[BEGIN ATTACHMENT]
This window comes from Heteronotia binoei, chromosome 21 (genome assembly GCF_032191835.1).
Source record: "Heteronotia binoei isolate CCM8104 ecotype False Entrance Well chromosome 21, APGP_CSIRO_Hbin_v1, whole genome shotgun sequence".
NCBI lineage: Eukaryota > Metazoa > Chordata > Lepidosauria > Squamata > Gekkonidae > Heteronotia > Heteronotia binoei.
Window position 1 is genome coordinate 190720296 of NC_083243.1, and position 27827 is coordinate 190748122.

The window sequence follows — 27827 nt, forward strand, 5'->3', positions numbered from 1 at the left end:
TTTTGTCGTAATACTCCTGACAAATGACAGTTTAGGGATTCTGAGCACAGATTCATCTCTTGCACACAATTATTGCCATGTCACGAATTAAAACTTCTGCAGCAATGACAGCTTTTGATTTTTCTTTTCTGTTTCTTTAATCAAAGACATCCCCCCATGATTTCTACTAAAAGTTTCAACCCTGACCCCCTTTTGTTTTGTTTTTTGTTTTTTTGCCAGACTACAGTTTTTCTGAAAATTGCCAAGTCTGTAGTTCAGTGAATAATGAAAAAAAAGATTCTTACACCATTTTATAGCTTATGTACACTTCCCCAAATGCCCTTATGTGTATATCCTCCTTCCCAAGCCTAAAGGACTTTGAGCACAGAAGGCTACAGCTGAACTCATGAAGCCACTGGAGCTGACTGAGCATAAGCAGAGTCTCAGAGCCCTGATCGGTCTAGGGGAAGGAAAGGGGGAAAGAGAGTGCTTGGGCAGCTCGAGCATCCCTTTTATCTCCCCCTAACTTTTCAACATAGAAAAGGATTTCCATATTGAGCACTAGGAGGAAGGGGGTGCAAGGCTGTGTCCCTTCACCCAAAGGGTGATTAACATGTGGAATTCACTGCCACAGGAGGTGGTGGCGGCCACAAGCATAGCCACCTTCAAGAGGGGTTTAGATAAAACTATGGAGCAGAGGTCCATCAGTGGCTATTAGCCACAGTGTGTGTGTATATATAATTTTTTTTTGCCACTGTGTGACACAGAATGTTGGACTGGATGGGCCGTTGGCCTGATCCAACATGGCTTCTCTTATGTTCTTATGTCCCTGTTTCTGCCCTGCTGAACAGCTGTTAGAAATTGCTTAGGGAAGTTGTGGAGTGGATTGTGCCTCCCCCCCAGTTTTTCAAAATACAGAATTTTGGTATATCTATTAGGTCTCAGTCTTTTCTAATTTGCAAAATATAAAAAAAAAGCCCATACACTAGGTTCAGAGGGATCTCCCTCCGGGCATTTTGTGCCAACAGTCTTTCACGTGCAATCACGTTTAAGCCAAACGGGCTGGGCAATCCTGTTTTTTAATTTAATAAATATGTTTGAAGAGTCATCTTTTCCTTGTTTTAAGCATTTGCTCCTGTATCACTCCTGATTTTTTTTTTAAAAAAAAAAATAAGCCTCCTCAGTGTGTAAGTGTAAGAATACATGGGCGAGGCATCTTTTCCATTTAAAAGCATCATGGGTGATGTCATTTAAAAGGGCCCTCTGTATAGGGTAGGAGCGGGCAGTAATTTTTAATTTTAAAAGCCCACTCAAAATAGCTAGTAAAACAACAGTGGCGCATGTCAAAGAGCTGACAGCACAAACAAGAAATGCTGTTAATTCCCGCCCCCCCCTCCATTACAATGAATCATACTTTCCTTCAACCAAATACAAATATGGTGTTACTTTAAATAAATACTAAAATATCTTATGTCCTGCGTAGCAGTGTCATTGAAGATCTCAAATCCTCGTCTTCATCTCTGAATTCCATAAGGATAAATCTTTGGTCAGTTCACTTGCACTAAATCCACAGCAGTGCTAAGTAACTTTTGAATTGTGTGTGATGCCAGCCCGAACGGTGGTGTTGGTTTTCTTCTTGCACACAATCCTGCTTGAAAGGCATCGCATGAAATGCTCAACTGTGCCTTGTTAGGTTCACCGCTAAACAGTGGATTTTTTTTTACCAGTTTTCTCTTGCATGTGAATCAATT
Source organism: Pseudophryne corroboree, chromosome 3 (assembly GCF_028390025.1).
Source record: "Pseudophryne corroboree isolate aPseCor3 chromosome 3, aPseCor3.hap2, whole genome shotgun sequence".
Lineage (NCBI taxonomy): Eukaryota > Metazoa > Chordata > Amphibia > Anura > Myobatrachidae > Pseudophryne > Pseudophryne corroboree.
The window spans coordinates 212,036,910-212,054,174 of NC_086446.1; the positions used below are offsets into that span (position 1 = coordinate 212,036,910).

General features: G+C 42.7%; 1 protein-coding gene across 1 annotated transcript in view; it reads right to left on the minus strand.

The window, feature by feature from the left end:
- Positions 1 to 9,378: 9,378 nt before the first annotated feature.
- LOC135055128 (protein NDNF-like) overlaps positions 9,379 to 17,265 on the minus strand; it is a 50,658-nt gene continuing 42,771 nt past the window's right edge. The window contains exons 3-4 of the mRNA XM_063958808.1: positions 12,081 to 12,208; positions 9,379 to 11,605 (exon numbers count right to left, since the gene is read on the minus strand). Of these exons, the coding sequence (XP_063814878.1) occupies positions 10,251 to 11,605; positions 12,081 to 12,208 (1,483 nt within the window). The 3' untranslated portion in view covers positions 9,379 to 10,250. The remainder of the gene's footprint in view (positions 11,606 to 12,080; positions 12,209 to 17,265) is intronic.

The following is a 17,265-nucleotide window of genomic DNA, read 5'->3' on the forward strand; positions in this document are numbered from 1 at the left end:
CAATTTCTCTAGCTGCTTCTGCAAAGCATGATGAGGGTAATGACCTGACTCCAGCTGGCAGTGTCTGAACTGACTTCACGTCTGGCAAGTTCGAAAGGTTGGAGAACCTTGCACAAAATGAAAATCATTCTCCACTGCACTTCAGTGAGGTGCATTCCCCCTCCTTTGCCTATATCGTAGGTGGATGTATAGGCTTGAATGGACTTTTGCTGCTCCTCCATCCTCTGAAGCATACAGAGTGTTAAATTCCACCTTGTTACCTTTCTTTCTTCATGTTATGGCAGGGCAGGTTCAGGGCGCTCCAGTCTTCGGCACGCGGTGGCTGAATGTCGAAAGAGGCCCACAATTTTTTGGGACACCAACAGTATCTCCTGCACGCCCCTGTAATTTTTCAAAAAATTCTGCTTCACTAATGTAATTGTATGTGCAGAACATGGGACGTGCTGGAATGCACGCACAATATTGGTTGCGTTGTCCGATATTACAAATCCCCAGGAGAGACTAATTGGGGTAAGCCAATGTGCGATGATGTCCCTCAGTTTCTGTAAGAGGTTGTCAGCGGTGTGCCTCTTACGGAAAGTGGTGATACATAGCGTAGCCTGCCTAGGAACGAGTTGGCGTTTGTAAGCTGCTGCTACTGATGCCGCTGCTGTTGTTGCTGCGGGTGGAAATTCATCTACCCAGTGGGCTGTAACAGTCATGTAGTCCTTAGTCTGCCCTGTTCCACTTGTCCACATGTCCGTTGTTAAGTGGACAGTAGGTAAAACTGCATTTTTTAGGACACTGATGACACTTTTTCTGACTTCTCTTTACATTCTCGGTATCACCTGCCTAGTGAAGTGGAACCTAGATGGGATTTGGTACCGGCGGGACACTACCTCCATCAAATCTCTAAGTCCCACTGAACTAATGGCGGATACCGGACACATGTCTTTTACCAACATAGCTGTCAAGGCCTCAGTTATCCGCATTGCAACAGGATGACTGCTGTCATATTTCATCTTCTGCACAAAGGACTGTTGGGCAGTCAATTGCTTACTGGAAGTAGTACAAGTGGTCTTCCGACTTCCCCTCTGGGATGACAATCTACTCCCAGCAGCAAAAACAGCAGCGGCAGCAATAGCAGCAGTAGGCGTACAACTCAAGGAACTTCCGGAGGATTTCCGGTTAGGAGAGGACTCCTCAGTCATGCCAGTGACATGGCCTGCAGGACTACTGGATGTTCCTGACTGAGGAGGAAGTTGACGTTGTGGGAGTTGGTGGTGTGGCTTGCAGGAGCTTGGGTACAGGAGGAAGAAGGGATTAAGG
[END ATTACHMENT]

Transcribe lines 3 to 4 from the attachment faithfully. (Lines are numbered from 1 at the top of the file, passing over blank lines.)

NCBI lineage: Eukaryota > Metazoa > Chordata > Lepidosauria > Squamata > Gekkonidae > Heteronotia > Heteronotia binoei.
Window position 1 is genome coordinate 190720296 of NC_083243.1, and position 27827 is coordinate 190748122.